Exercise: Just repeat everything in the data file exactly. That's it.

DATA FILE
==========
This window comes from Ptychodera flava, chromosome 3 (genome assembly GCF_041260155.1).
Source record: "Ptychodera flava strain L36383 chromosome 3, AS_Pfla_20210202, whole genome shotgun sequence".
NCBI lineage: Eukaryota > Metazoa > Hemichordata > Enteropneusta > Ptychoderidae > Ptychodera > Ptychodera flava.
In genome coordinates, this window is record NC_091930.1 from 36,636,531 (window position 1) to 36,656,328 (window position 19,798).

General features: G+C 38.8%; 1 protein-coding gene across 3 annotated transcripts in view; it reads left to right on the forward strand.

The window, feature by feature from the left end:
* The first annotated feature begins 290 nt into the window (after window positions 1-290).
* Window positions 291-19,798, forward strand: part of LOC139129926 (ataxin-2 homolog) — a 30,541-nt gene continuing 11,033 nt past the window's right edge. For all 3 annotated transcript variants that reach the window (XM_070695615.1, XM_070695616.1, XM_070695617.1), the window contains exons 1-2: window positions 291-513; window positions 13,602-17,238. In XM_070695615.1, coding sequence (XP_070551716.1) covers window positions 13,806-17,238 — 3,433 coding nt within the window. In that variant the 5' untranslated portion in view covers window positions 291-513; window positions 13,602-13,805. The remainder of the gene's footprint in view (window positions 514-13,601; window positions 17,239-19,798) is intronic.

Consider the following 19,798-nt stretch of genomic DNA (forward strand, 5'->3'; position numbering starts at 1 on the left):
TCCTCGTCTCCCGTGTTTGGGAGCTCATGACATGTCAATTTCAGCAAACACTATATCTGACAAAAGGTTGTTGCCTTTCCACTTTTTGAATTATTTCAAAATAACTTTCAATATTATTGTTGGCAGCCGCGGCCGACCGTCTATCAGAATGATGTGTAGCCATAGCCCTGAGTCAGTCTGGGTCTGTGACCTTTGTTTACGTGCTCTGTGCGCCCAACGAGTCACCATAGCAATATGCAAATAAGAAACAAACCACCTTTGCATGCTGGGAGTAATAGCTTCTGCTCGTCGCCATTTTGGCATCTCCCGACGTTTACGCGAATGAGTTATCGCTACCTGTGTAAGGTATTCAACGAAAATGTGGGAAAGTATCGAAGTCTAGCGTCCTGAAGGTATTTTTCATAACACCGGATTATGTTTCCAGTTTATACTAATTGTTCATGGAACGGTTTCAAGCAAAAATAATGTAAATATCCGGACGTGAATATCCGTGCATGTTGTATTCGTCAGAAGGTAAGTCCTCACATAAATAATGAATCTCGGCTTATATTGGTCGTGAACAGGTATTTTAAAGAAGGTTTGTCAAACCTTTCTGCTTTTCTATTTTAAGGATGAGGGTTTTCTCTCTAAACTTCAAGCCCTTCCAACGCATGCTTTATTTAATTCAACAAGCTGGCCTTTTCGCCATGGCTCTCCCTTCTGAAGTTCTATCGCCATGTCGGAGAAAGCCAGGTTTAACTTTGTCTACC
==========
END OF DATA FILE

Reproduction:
This window comes from Ptychodera flava, chromosome 3 (genome assembly GCF_041260155.1).
Source record: "Ptychodera flava strain L36383 chromosome 3, AS_Pfla_20210202, whole genome shotgun sequence".
NCBI lineage: Eukaryota > Metazoa > Hemichordata > Enteropneusta > Ptychoderidae > Ptychodera > Ptychodera flava.
In genome coordinates, this window is record NC_091930.1 from 36,636,531 (window position 1) to 36,656,328 (window position 19,798).

General features: G+C 38.8%; 1 protein-coding gene across 3 annotated transcripts in view; it reads left to right on the forward strand.

The window, feature by feature from the left end:
* The first annotated feature begins 290 nt into the window (after window positions 1-290).
* Window positions 291-19,798, forward strand: part of LOC139129926 (ataxin-2 homolog) — a 30,541-nt gene continuing 11,033 nt past the window's right edge. For all 3 annotated transcript variants that reach the window (XM_070695615.1, XM_070695616.1, XM_070695617.1), the window contains exons 1-2: window positions 291-513; window positions 13,602-17,238. In XM_070695615.1, coding sequence (XP_070551716.1) covers window positions 13,806-17,238 — 3,433 coding nt within the window. In that variant the 5' untranslated portion in view covers window positions 291-513; window positions 13,602-13,805. The remainder of the gene's footprint in view (window positions 514-13,601; window positions 17,239-19,798) is intronic.

Consider the following 19,798-nt stretch of genomic DNA (forward strand, 5'->3'; position numbering starts at 1 on the left):
TCCTCGTCTCCCGTGTTTGGGAGCTCATGACATGTCAATTTCAGCAAACACTATATCTGACAAAAGGTTGTTGCCTTTCCACTTTTTGAATTATTTCAAAATAACTTTCAATATTATTGTTGGCAGCCGCGGCCGACCGTCTATCAGAATGATGTGTAGCCATAGCCCTGAGTCAGTCTGGGTCTGTGACCTTTGTTTACGTGCTCTGTGCGCCCAACGAGTCACCATAGCAATATGCAAATAAGAAACAAACCACCTTTGCATGCTGGGAGTAATAGCTTCTGCTCGTCGCCATTTTGGCATCTCCCGACGTTTACGCGAATGAGTTATCGCTACCTGTGTAAGGTATTCAACGAAAATGTGGGAAAGTATCGAAGTCTAGCGTCCTGAAGGTATTTTTCATAACACCGGATTATGTTTCCAGTTTATACTAATTGTTCATGGAACGGTTTCAAGCAAAAATAATGTAAATATCCGGACGTGAATATCCGTGCATGTTGTATTCGTCAGAAGGTAAGTCCTCACATAAATAATGAATCTCGGCTTATATTGGTCGTGAACAGGTATTTTAAAGAAGGTTTGTCAAACCTTTCTGCTTTTCTATTTTAAGGATGAGGGTTTTCTCTCTAAACTTCAAGCCCTTCCAACGCATGCTTTATTTAATTCAACAAGCTGGCCTTTTCGCCATGGCTCTCCCTTCTGAAGTTCTATCGCCATGTCGGAGAAAGCCAGGTTTAACTTTGTCTACC